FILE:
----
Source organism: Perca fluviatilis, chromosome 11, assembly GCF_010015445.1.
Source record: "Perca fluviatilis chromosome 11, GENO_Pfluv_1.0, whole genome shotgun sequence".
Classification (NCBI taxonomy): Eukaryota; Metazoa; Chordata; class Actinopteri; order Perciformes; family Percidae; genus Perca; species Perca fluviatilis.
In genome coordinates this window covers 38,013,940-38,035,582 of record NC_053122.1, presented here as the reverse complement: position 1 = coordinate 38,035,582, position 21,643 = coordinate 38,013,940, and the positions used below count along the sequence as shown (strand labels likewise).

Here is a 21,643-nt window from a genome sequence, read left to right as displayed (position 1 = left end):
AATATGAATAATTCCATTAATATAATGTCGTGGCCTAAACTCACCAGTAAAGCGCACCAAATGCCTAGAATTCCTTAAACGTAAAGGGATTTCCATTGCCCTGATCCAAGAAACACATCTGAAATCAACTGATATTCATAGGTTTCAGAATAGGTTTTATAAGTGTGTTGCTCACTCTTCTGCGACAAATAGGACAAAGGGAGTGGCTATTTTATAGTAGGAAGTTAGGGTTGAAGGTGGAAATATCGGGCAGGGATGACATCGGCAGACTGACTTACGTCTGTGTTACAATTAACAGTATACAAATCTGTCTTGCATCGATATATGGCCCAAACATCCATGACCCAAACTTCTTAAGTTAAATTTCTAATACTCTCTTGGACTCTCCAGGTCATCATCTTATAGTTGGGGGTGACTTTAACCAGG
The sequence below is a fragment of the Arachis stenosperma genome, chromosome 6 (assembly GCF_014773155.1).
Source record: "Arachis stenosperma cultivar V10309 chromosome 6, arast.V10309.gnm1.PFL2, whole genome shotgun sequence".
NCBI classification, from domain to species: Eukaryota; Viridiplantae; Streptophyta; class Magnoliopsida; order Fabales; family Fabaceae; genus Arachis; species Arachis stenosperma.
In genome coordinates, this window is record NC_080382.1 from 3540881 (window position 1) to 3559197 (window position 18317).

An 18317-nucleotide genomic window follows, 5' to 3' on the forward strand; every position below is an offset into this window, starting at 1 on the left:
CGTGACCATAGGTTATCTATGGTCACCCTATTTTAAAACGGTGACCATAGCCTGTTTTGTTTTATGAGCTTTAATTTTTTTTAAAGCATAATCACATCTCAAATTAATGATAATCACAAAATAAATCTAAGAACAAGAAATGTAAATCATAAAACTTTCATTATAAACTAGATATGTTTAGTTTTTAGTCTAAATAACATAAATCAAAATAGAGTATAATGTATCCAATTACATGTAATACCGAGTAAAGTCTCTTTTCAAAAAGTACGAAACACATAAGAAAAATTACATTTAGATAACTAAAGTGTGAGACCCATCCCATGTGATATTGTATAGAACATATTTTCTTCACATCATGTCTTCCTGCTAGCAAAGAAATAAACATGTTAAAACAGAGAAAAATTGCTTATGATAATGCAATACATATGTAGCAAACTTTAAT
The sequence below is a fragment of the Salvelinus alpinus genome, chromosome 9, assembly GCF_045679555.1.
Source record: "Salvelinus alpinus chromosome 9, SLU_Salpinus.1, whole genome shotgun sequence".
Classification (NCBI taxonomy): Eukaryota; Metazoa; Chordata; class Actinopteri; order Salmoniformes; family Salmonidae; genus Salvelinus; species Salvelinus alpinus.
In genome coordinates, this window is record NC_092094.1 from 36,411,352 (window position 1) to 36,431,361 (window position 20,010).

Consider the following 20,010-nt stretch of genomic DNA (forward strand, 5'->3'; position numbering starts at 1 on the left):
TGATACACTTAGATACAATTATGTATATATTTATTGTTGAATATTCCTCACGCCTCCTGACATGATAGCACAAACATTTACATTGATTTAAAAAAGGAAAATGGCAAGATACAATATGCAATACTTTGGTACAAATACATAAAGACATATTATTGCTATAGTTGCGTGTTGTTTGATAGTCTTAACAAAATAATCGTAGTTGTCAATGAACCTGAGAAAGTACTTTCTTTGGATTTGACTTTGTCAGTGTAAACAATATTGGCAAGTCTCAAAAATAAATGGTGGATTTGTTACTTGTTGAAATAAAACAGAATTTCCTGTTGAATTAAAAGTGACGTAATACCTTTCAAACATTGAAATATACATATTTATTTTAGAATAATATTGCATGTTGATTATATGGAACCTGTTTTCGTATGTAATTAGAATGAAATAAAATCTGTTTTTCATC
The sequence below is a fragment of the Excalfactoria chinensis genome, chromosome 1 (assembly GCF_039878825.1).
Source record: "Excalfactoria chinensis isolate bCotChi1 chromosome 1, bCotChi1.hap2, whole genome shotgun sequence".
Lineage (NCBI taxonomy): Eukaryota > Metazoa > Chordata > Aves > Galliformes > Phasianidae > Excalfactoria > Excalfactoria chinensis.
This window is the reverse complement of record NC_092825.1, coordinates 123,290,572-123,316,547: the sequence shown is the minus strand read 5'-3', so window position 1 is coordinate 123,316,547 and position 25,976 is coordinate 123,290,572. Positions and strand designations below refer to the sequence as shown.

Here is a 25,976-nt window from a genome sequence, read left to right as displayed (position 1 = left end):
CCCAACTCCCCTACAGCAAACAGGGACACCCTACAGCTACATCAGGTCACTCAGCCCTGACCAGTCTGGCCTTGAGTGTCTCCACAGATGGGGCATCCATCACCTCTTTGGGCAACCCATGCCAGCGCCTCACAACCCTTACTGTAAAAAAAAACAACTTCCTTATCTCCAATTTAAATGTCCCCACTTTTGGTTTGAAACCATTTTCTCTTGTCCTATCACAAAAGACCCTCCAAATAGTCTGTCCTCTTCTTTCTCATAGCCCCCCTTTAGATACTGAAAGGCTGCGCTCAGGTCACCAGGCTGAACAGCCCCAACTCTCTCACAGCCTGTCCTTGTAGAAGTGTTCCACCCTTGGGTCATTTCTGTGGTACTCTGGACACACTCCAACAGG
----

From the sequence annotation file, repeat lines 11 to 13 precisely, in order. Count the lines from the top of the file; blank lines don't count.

An 18317-nucleotide genomic window follows, 5' to 3' on the forward strand; every position below is an offset into this window, starting at 1 on the left:
CGTGACCATAGGTTATCTATGGTCACCCTATTTTAAAACGGTGACCATAGCCTGTTTTGTTTTATGAGCTTTAATTTTTTTTAAAGCATAATCACATCTCAAATTAATGATAATCACAAAATAAATCTAAGAACAAGAAATGTAAATCATAAAACTTTCATTATAAACTAGATATGTTTAGTTTTTAGTCTAAATAACATAAATCAAAATAGAGTATAATGTATCCAATTACATGTAATACCGAGTAAAGTCTCTTTTCAAAAAGTACGAAACACATAAGAAAAATTACATTTAGATAACTAAAGTGTGAGACCCATCCCATGTGATATTGTATAGAACATATTTTCTTCACATCATGTCTTCCTGCTAGCAAAGAAATAAACATGTTAAAACAGAGAAAAATTGCTTATGATAATGCAATACATATGTAGCAAACTTTAAT
The sequence below is a fragment of the Salvelinus alpinus genome, chromosome 9, assembly GCF_045679555.1.